If you live in an area that is prone to flooding, you may understand that there is a certain amount of risk involved, especially when it comes to your property. Unfortunately, however, that risk came home to roost recently following a big storm that caused local creeks to overtop their banks and flood your entire neighbourhood. While your home may have been spared the worst, your vehicle was not so lucky and was submerged for many hours in waist-high water. As you now have to deal with the consequences and have to consider your options, can you get this vehicle back on the road?
Once a car or truck like this has been fully submerged in water, it will have sustained considerable damage. You may call in the insurance company to assess the situation, but in most cases, they will be forced to write-off the vehicle in terms of its usability. However, while it is written off initially, this vehicle may also be classed as repairable, and you will have to go through a specific process in order to get it back on the road.
Firstly, you must make sure that you keep adequate records that detail what you have done to repair the vehicle. You should always use a reputable and registered facility able to stand by their work — and one willing to give you those records so that you can present them at the appropriate time.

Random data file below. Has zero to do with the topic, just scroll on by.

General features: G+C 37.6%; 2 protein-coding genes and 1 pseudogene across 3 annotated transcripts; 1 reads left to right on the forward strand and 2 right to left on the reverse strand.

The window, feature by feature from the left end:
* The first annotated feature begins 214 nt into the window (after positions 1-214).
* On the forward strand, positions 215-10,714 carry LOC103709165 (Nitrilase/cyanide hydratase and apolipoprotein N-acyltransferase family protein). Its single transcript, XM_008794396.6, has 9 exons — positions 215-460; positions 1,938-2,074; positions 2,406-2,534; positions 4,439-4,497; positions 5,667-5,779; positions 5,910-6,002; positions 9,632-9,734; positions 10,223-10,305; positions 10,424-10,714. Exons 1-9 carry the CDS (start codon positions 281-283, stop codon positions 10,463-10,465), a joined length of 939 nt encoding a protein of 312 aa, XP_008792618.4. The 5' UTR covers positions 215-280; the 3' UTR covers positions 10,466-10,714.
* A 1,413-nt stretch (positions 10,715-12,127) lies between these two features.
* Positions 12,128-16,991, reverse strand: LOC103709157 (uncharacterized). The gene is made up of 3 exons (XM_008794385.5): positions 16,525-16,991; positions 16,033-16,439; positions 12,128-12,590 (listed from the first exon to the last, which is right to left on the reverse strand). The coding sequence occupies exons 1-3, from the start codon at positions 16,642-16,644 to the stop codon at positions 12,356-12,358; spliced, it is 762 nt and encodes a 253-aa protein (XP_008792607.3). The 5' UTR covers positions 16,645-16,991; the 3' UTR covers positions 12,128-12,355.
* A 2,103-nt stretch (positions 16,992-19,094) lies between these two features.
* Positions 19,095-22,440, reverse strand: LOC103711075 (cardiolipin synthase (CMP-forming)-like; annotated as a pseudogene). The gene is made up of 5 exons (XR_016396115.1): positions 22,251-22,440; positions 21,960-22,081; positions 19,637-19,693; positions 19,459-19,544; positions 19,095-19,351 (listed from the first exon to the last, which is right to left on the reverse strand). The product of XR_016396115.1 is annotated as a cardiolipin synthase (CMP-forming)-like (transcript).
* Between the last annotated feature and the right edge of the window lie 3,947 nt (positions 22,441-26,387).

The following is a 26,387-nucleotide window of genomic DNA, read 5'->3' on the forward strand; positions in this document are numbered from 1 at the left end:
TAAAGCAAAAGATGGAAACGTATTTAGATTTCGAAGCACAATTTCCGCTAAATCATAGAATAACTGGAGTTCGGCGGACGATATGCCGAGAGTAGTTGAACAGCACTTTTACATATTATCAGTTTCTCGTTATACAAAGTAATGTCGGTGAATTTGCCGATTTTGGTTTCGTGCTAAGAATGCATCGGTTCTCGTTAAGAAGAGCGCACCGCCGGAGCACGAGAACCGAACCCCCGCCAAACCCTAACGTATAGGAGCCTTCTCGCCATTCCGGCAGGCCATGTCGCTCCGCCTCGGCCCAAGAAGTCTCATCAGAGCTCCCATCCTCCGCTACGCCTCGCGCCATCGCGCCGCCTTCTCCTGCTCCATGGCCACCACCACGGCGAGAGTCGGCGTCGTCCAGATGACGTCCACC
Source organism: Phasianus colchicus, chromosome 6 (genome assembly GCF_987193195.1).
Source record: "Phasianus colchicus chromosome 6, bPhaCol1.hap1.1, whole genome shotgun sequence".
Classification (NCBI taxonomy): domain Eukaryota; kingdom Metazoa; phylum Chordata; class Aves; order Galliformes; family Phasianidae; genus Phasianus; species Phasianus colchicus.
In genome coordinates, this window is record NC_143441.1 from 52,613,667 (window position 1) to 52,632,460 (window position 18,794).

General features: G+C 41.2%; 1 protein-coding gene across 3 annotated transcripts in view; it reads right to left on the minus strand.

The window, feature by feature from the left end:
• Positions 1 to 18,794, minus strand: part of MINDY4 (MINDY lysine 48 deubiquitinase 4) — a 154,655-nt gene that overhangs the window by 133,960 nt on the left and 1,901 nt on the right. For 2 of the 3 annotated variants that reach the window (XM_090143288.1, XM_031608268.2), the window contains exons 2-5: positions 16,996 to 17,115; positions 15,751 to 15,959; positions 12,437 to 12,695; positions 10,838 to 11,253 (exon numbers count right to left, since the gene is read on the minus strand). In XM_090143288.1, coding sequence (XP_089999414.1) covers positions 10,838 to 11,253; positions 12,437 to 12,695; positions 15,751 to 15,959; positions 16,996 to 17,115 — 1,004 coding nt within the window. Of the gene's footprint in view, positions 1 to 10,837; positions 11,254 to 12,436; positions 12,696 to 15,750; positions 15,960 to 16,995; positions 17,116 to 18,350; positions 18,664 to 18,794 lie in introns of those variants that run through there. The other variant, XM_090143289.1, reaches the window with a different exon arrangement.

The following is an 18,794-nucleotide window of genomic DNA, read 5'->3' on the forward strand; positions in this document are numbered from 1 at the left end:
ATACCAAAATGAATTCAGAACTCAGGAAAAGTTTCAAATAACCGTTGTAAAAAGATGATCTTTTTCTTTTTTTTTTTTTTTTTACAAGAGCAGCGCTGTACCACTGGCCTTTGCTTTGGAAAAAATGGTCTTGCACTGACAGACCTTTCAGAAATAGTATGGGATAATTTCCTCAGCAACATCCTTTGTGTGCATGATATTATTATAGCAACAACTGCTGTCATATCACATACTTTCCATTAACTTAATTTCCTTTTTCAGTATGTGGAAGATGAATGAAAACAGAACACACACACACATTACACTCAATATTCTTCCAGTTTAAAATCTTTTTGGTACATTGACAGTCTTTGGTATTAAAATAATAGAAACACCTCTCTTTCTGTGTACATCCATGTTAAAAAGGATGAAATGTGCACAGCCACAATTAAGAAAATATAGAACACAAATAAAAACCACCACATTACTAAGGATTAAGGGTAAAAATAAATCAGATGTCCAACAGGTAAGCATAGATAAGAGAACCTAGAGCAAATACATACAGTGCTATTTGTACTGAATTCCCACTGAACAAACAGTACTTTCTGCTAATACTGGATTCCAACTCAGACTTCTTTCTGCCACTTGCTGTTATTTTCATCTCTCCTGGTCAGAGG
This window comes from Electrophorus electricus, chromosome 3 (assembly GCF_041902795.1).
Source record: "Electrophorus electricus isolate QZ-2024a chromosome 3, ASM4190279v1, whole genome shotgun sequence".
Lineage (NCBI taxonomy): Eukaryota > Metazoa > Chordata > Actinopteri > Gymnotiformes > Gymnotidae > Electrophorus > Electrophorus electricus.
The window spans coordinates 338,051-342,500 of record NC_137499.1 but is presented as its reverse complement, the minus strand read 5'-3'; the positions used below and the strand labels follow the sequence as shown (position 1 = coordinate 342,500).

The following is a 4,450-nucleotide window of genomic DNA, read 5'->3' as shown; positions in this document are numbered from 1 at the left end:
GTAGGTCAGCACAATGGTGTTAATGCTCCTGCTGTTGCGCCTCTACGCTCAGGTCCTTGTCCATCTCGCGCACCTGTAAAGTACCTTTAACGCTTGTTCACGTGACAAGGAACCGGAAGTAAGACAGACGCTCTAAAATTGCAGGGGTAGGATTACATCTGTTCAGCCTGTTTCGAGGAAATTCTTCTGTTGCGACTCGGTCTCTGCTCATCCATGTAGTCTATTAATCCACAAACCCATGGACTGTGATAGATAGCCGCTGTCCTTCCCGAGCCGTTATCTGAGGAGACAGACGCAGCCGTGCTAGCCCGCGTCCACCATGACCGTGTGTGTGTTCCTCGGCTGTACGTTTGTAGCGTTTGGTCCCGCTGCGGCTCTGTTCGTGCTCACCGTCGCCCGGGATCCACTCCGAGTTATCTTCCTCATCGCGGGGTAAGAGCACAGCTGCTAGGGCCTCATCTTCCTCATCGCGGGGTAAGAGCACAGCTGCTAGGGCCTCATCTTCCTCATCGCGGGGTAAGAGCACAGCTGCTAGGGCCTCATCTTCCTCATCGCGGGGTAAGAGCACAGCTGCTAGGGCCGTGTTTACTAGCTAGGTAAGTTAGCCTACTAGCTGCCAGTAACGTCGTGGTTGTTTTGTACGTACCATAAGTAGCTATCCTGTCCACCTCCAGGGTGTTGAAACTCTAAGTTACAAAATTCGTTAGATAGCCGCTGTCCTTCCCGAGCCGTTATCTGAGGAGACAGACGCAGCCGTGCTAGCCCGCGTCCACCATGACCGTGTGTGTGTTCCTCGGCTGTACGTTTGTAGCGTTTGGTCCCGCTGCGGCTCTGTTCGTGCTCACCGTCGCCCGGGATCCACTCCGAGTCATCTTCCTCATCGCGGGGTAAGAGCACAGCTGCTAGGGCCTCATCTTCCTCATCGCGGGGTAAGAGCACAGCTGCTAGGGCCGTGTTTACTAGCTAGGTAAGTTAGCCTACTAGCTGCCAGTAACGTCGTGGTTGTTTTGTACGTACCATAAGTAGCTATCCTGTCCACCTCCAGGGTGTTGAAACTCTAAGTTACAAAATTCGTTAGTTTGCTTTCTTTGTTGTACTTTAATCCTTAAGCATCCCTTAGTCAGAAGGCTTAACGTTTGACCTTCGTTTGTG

Written-off Vehicle Inspection
Once all the necessary work has been done, you will then need to find a written-off vehicle inspection provider and get in touch with them to schedule an inspection. Present the car in its virgin state and before adding any final trim or other finishes so that they can see exactly what has been done.
These particular providers are appointed by the Department of Transport, and they will charge you a small fee for their work. Note that you may need to get a temporary movement permit if you do need to transport an unlicensed vehicle to this facility at that time.
Once you have got the all clear from these particular inspectors, then you will need to schedule a roadworthy inspection. Once again, you will have to find an authorised inspection station and take along all the paperwork so that they can assess the final condition of the vehicle.
If you have any questions about the procedure or want to ensure that the vehicle is ready to go following its final inspection, talk with a roadworthy professional for their advice.